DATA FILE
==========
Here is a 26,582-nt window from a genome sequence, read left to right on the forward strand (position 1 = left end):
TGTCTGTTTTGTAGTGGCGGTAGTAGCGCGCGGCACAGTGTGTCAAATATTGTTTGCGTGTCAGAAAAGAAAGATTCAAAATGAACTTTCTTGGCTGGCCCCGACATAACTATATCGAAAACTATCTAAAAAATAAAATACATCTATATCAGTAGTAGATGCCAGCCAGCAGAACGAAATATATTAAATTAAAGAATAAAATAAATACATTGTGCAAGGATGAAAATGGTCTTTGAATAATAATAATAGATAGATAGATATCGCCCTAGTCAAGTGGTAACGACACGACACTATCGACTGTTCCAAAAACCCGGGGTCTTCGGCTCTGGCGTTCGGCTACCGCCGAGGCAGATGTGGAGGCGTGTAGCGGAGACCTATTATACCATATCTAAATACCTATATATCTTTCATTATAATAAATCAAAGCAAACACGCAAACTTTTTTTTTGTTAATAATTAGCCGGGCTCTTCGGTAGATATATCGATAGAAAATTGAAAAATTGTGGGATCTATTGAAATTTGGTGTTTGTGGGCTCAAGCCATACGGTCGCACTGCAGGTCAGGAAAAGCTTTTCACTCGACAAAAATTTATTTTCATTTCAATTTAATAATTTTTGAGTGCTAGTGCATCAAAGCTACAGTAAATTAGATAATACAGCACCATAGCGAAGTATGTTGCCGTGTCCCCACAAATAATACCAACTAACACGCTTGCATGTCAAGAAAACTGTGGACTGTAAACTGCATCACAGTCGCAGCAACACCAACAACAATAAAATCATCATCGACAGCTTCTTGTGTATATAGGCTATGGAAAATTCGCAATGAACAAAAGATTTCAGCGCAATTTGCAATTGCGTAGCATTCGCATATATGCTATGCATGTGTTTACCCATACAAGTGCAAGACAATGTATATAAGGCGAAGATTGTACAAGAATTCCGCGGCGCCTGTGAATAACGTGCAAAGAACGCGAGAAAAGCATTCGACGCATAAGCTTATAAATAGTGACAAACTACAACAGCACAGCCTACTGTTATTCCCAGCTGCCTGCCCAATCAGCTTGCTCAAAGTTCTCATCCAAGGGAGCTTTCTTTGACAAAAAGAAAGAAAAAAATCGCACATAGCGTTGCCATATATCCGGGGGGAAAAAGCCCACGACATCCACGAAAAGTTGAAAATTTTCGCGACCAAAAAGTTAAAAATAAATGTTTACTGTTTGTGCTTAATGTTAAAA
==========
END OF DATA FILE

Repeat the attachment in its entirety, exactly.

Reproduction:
Here is a 26,582-nt window from a genome sequence, read left to right on the forward strand (position 1 = left end):
TGTCTGTTTTGTAGTGGCGGTAGTAGCGCGCGGCACAGTGTGTCAAATATTGTTTGCGTGTCAGAAAAGAAAGATTCAAAATGAACTTTCTTGGCTGGCCCCGACATAACTATATCGAAAACTATCTAAAAAATAAAATACATCTATATCAGTAGTAGATGCCAGCCAGCAGAACGAAATATATTAAATTAAAGAATAAAATAAATACATTGTGCAAGGATGAAAATGGTCTTTGAATAATAATAATAGATAGATAGATATCGCCCTAGTCAAGTGGTAACGACACGACACTATCGACTGTTCCAAAAACCCGGGGTCTTCGGCTCTGGCGTTCGGCTACCGCCGAGGCAGATGTGGAGGCGTGTAGCGGAGACCTATTATACCATATCTAAATACCTATATATCTTTCATTATAATAAATCAAAGCAAACACGCAAACTTTTTTTTTGTTAATAATTAGCCGGGCTCTTCGGTAGATATATCGATAGAAAATTGAAAAATTGTGGGATCTATTGAAATTTGGTGTTTGTGGGCTCAAGCCATACGGTCGCACTGCAGGTCAGGAAAAGCTTTTCACTCGACAAAAATTTATTTTCATTTCAATTTAATAATTTTTGAGTGCTAGTGCATCAAAGCTACAGTAAATTAGATAATACAGCACCATAGCGAAGTATGTTGCCGTGTCCCCACAAATAATACCAACTAACACGCTTGCATGTCAAGAAAACTGTGGACTGTAAACTGCATCACAGTCGCAGCAACACCAACAACAATAAAATCATCATCGACAGCTTCTTGTGTATATAGGCTATGGAAAATTCGCAATGAACAAAAGATTTCAGCGCAATTTGCAATTGCGTAGCATTCGCATATATGCTATGCATGTGTTTACCCATACAAGTGCAAGACAATGTATATAAGGCGAAGATTGTACAAGAATTCCGCGGCGCCTGTGAATAACGTGCAAAGAACGCGAGAAAAGCATTCGACGCATAAGCTTATAAATAGTGACAAACTACAACAGCACAGCCTACTGTTATTCCCAGCTGCCTGCCCAATCAGCTTGCTCAAAGTTCTCATCCAAGGGAGCTTTCTTTGACAAAAAGAAAGAAAAAAATCGCACATAGCGTTGCCATATATCCGGGGGGAAAAAGCCCACGACATCCACGAAAAGTTGAAAATTTTCGCGACCAAAAAGTTAAAAATAAATGTTTACTGTTTGTGCTTAATGTTAAAA